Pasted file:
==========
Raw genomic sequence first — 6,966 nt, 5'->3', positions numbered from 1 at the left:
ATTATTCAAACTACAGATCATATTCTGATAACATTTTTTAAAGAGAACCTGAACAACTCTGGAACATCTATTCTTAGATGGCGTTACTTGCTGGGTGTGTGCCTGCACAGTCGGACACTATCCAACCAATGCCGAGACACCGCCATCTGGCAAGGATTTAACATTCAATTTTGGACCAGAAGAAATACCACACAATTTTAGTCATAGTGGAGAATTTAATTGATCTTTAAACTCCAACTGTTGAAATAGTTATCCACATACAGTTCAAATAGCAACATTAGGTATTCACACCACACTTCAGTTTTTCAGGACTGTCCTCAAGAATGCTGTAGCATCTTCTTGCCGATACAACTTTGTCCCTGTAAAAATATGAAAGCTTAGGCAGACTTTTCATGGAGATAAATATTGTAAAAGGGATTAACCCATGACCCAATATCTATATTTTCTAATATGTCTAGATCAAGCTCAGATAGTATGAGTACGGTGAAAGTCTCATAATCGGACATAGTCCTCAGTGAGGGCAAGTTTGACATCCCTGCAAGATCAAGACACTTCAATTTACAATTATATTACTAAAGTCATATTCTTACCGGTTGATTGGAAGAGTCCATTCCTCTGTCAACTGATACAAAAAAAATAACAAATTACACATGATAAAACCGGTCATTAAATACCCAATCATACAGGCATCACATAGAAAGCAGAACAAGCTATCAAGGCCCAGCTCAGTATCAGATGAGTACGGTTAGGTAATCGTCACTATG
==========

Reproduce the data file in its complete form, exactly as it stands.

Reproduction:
Raw genomic sequence first — 6,966 nt, 5'->3', positions numbered from 1 at the left:
ATTATTCAAACTACAGATCATATTCTGATAACATTTTTTAAAGAGAACCTGAACAACTCTGGAACATCTATTCTTAGATGGCGTTACTTGCTGGGTGTGTGCCTGCACAGTCGGACACTATCCAACCAATGCCGAGACACCGCCATCTGGCAAGGATTTAACATTCAATTTTGGACCAGAAGAAATACCACACAATTTTAGTCATAGTGGAGAATTTAATTGATCTTTAAACTCCAACTGTTGAAATAGTTATCCACATACAGTTCAAATAGCAACATTAGGTATTCACACCACACTTCAGTTTTTCAGGACTGTCCTCAAGAATGCTGTAGCATCTTCTTGCCGATACAACTTTGTCCCTGTAAAAATATGAAAGCTTAGGCAGACTTTTCATGGAGATAAATATTGTAAAAGGGATTAACCCATGACCCAATATCTATATTTTCTAATATGTCTAGATCAAGCTCAGATAGTATGAGTACGGTGAAAGTCTCATAATCGGACATAGTCCTCAGTGAGGGCAAGTTTGACATCCCTGCAAGATCAAGACACTTCAATTTACAATTATATTACTAAAGTCATATTCTTACCGGTTGATTGGAAGAGTCCATTCCTCTGTCAACTGATACAAAAAAAATAACAAATTACACATGATAAAACCGGTCATTAAATACCCAATCATACAGGCATCACATAGAAAGCAGAACAAGCTATCAAGGCCCAGCTCAGTATCAGATGAGTACGGTTAGGTAATCGTCACTATG